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Mar 8, 2021

Bacteria Reprogrammed to Make Designer Molecule Used in Pharmaceutical Drugs

Posted by in categories: biotech/medical, chemistry, engineering, genetics

Envisioning an animal-free drug supply, scientists have — for the first time — reprogrammed a common bacterium to make a designer polysaccharide molecule used in pharmaceuticals and nutraceuticals. Published on March 22021, in Nature Communications, the researchers modified E. coli to produce chondroitin sulfate, a drug best known as a dietary supplement to treat arthritis that is currently sourced from cow trachea.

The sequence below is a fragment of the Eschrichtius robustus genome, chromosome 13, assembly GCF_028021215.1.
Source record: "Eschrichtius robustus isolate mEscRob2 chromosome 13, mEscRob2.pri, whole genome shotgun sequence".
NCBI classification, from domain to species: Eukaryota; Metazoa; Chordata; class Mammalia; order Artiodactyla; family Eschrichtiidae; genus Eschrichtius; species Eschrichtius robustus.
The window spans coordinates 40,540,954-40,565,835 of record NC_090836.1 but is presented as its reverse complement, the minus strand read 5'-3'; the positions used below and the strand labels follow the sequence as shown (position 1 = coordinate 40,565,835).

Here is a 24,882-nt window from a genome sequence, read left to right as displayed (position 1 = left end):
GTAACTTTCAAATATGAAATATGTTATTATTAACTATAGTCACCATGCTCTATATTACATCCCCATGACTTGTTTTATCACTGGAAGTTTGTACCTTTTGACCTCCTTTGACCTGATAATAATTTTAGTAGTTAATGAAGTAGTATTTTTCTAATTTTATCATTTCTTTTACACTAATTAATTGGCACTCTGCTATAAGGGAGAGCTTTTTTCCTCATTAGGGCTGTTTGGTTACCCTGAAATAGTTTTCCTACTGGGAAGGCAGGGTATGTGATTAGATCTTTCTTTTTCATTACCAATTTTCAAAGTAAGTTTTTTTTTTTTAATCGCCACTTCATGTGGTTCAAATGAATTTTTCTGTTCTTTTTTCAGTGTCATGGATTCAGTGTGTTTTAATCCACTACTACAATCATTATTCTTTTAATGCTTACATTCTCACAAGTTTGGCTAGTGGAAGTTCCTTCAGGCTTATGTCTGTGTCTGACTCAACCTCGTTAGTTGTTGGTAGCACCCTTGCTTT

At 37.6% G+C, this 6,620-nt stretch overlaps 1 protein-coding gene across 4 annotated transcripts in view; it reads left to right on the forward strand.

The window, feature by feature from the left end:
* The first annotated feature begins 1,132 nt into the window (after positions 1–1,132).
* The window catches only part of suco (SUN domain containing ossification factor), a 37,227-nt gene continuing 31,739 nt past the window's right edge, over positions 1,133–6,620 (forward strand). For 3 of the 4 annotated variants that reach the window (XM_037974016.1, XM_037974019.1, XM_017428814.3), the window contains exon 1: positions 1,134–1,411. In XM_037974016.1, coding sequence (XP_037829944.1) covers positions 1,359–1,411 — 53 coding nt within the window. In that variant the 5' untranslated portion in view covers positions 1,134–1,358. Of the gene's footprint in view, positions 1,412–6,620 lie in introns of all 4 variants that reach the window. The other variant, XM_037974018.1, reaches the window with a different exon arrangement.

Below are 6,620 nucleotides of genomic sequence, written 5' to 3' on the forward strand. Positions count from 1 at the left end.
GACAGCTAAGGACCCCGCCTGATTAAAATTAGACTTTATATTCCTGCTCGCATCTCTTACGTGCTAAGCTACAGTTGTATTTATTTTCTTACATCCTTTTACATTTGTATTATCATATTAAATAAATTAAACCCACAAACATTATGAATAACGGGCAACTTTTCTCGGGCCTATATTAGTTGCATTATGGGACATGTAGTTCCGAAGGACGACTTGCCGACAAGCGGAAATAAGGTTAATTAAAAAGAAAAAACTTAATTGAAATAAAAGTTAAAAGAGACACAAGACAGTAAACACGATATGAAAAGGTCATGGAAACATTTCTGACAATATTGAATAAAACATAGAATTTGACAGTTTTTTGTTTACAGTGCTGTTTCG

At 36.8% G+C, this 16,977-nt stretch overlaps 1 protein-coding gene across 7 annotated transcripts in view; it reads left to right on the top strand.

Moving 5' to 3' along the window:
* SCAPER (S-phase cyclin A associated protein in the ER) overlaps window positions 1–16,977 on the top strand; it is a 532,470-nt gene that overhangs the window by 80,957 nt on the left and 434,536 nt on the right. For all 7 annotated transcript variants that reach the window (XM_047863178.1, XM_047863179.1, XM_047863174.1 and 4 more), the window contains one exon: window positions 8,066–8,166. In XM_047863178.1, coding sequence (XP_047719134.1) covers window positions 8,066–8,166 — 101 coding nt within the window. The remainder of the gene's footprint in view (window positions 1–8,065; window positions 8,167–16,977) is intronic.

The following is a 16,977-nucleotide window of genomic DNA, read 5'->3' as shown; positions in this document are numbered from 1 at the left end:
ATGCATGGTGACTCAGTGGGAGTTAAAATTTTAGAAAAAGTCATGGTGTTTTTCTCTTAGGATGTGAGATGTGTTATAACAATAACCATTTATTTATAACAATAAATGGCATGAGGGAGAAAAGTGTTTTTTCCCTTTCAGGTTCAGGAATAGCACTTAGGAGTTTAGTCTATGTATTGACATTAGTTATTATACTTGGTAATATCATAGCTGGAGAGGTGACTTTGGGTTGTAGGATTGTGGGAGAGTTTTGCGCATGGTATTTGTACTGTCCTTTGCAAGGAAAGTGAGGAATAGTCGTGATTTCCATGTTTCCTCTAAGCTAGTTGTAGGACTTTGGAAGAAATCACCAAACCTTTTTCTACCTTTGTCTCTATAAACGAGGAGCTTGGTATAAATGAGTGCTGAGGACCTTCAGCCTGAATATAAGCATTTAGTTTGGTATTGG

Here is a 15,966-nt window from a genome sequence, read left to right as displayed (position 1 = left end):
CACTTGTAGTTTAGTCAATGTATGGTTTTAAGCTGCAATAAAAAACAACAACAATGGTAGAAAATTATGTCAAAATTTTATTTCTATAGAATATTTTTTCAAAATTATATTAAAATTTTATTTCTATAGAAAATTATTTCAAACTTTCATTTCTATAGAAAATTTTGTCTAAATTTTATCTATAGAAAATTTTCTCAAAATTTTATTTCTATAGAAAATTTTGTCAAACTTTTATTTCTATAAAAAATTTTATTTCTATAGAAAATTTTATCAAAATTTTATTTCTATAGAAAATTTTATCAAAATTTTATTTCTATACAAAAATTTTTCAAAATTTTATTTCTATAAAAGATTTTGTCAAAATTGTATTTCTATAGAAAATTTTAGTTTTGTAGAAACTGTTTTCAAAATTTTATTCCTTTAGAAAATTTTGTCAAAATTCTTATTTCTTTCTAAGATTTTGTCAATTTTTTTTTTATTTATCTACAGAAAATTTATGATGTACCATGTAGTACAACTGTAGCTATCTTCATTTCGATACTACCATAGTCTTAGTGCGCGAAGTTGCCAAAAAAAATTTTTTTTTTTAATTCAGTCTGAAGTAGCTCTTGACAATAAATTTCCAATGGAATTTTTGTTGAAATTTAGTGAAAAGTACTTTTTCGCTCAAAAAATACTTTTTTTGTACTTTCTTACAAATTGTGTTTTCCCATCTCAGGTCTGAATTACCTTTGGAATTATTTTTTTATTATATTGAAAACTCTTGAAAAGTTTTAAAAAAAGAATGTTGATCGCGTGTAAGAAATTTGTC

Genetically engineered E. coli is used to make a long list of medicinal proteins, but it took years to coax the bacteria into producing even the simplest in this class of linked sugar molecules — called sulfated glycosaminoglycans — that are often used as drugs and nutraceuticals…

“It’s a challenge to engineer E. coli to produce these molecules, and we had to make many changes and balance those changes so that the bacteria will grow well,” said Mattheos Koffas, lead researcher and a professor of chemical and biological engineering at Rensselaer Polytechnic Institute. “But this work shows that it is possible to produce these polysaccharides using E. coli in animal-free fashion, and the procedure can be extended to produce other sulfated glycosaminoglycans.”

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